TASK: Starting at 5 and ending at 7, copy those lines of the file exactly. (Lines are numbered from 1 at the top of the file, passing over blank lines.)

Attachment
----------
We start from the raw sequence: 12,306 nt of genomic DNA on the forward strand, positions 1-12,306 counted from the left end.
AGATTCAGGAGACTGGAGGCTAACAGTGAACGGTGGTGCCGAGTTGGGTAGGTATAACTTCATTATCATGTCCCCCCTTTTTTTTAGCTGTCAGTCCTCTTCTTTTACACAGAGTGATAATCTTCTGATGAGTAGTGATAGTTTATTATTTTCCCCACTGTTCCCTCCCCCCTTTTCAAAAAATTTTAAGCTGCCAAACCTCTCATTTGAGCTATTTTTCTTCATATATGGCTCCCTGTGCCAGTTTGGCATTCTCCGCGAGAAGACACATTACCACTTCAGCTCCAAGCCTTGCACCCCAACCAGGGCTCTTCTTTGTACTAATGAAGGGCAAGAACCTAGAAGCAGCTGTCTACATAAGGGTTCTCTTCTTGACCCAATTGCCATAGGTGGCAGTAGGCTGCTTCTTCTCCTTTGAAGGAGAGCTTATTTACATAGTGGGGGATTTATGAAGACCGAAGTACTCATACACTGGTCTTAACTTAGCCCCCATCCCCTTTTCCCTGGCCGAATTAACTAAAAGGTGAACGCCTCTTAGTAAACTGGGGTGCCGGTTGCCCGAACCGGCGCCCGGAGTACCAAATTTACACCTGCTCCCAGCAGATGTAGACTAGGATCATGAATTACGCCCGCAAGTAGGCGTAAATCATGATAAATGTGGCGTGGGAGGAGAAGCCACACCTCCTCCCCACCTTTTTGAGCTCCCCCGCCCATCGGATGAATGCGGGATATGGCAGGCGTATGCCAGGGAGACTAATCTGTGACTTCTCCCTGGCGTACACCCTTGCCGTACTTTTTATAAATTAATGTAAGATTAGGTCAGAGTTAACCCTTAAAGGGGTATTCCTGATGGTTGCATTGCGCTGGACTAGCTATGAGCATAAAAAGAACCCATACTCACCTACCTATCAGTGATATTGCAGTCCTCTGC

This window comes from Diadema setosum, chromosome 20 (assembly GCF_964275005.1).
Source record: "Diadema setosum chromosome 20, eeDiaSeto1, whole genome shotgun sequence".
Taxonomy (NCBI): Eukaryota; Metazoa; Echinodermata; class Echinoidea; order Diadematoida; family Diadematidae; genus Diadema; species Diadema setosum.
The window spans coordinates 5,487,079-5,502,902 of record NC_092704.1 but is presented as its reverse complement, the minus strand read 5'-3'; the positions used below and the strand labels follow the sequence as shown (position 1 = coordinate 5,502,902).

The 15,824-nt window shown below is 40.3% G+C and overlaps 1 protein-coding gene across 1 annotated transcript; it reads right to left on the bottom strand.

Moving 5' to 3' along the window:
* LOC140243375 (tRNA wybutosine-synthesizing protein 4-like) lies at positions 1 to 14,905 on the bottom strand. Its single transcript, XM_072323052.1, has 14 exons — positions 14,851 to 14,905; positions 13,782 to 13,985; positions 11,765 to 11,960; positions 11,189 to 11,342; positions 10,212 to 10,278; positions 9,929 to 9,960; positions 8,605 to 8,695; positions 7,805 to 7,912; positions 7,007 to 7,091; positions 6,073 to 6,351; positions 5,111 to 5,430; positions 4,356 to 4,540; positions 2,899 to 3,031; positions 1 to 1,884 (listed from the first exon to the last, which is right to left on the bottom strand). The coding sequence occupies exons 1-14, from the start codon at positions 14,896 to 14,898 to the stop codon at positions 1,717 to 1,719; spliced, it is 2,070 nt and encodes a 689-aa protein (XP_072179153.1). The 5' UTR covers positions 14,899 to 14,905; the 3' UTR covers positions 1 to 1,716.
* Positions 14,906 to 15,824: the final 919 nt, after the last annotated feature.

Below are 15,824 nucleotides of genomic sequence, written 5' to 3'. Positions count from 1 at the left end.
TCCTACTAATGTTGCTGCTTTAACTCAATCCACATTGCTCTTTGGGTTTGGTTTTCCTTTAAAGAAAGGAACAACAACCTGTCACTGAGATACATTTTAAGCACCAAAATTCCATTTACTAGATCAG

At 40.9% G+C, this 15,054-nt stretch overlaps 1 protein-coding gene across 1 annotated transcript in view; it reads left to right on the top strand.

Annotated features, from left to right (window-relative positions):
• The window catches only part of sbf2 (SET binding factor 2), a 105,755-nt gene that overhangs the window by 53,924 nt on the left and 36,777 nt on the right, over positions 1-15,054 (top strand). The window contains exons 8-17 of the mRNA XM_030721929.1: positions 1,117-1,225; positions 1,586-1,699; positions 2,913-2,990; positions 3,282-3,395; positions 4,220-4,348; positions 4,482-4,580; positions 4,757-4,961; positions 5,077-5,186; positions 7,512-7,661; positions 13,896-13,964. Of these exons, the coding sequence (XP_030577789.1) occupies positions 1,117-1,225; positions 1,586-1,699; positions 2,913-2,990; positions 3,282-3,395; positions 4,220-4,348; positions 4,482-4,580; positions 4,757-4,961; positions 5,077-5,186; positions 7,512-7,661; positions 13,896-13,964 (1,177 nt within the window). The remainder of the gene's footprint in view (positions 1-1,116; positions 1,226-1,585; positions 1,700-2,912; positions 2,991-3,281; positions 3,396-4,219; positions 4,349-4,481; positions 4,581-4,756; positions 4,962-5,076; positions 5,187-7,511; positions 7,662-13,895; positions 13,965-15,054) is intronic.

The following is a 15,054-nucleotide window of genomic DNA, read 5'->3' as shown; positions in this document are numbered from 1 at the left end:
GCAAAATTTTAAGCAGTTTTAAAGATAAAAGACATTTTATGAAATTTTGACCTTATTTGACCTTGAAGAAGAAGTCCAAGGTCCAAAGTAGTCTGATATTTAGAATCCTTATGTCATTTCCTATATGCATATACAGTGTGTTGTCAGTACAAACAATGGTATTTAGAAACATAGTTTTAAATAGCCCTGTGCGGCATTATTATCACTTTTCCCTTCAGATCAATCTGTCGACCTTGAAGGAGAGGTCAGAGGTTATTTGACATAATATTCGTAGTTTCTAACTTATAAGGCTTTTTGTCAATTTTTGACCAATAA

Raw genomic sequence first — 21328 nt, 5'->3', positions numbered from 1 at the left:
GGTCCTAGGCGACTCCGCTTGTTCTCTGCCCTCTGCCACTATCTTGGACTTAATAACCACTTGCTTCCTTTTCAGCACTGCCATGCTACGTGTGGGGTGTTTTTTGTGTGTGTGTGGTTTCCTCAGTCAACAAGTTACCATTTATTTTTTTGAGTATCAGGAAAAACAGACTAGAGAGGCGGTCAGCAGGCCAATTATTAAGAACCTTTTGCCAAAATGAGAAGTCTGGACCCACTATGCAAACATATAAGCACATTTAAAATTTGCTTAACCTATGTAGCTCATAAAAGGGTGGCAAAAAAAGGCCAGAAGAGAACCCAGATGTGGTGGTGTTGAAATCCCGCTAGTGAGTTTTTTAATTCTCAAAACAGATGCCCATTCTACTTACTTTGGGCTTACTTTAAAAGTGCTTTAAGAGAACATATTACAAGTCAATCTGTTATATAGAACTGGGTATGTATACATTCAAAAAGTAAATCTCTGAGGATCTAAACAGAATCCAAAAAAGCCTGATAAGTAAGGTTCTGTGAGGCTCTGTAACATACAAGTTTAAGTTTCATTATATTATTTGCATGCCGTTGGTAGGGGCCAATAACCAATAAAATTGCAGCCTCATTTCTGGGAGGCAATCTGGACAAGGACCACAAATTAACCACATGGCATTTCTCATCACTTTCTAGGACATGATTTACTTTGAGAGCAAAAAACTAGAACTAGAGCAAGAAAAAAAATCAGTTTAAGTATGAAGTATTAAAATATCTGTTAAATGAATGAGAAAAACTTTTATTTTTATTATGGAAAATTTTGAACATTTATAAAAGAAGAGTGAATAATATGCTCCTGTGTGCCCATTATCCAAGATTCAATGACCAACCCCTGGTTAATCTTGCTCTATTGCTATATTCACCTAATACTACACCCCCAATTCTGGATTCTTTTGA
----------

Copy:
Taxonomy (NCBI): Eukaryota; Metazoa; Echinodermata; class Echinoidea; order Diadematoida; family Diadematidae; genus Diadema; species Diadema setosum.
The window spans coordinates 5,487,079-5,502,902 of record NC_092704.1 but is presented as its reverse complement, the minus strand read 5'-3'; the positions used below and the strand labels follow the sequence as shown (position 1 = coordinate 5,502,902).

The 15,824-nt window shown below is 40.3% G+C and overlaps 1 protein-coding gene across 1 annotated transcript; it reads right to left on the bottom strand.